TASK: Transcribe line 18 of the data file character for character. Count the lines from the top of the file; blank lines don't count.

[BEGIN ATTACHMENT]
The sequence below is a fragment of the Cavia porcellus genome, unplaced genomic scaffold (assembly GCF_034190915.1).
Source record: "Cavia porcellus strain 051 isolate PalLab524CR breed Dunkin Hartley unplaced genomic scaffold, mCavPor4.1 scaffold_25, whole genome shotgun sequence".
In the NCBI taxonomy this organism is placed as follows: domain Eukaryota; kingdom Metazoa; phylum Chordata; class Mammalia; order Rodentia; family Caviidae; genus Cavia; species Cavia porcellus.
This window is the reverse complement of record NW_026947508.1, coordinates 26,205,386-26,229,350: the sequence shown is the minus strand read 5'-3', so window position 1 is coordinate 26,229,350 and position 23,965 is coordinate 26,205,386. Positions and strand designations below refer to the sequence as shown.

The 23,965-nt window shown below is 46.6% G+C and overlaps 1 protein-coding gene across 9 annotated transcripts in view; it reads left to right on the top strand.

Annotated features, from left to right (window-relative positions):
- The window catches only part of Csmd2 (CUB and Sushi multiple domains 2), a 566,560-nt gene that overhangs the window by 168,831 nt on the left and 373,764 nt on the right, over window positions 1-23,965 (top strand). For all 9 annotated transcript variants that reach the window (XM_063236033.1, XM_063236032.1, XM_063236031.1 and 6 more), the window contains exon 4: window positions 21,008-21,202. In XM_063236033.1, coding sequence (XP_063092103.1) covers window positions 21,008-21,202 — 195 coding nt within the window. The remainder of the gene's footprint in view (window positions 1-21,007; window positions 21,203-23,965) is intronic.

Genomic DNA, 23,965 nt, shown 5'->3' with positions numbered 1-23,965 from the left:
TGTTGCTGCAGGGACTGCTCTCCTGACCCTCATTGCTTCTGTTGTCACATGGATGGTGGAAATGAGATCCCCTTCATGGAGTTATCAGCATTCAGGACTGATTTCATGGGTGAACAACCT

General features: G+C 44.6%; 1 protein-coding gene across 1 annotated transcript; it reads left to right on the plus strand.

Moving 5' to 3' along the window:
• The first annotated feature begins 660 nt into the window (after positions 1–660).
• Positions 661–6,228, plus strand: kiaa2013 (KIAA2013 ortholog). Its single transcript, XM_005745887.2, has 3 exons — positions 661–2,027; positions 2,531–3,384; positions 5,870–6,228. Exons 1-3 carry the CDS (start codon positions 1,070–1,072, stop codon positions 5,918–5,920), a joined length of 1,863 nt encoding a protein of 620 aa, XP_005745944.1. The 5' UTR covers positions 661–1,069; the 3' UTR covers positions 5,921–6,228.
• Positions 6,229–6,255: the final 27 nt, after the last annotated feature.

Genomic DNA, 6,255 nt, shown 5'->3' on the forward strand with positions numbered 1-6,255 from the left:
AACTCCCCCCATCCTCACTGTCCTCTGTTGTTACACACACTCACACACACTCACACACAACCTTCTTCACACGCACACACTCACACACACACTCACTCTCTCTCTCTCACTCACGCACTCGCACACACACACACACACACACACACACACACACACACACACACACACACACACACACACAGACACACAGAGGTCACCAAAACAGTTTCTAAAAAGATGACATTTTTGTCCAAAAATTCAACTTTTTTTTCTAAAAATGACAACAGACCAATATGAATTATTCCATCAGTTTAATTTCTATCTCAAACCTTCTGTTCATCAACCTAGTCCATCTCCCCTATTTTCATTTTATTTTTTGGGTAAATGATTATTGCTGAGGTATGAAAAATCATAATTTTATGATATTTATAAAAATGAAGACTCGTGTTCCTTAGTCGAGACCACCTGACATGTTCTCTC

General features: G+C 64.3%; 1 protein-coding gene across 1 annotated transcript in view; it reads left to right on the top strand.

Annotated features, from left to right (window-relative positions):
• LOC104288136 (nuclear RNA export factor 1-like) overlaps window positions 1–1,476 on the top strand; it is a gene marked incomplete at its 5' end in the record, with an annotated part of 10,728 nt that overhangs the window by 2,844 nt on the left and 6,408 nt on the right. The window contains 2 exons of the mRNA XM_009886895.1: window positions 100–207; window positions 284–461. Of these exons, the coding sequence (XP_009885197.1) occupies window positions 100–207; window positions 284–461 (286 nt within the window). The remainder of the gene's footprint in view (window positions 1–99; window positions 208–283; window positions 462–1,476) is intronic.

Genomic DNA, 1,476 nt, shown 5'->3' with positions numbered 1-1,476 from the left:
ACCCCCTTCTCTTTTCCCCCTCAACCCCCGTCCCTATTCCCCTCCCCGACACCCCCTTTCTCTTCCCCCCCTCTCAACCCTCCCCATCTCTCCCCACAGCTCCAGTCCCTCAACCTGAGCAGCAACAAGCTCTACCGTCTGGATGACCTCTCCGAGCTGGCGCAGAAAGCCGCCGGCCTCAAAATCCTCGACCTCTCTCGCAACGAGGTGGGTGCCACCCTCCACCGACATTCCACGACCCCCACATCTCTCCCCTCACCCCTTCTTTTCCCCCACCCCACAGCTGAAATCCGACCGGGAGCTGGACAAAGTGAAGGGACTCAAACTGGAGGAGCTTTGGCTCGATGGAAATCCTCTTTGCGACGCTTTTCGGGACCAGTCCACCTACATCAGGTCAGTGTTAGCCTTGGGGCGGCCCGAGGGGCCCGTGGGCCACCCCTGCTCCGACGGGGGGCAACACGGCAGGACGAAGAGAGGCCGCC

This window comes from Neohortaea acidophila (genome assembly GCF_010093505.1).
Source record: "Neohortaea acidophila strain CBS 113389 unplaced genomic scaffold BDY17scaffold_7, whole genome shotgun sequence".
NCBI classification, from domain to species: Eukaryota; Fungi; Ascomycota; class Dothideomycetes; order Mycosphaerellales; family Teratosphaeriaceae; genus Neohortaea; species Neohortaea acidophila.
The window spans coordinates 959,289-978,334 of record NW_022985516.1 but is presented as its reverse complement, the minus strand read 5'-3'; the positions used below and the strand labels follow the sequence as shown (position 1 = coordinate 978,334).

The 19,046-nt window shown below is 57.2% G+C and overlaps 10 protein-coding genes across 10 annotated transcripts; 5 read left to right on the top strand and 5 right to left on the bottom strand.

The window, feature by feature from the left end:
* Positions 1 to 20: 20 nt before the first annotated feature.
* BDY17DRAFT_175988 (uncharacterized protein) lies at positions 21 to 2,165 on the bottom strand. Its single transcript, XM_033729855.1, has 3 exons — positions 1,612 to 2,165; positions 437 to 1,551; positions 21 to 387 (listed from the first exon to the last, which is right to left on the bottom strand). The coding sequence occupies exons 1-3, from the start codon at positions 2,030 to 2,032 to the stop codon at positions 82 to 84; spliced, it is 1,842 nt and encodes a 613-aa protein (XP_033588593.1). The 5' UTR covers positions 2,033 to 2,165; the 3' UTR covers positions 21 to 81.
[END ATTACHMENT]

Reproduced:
Annotated features, from left to right (window-relative positions):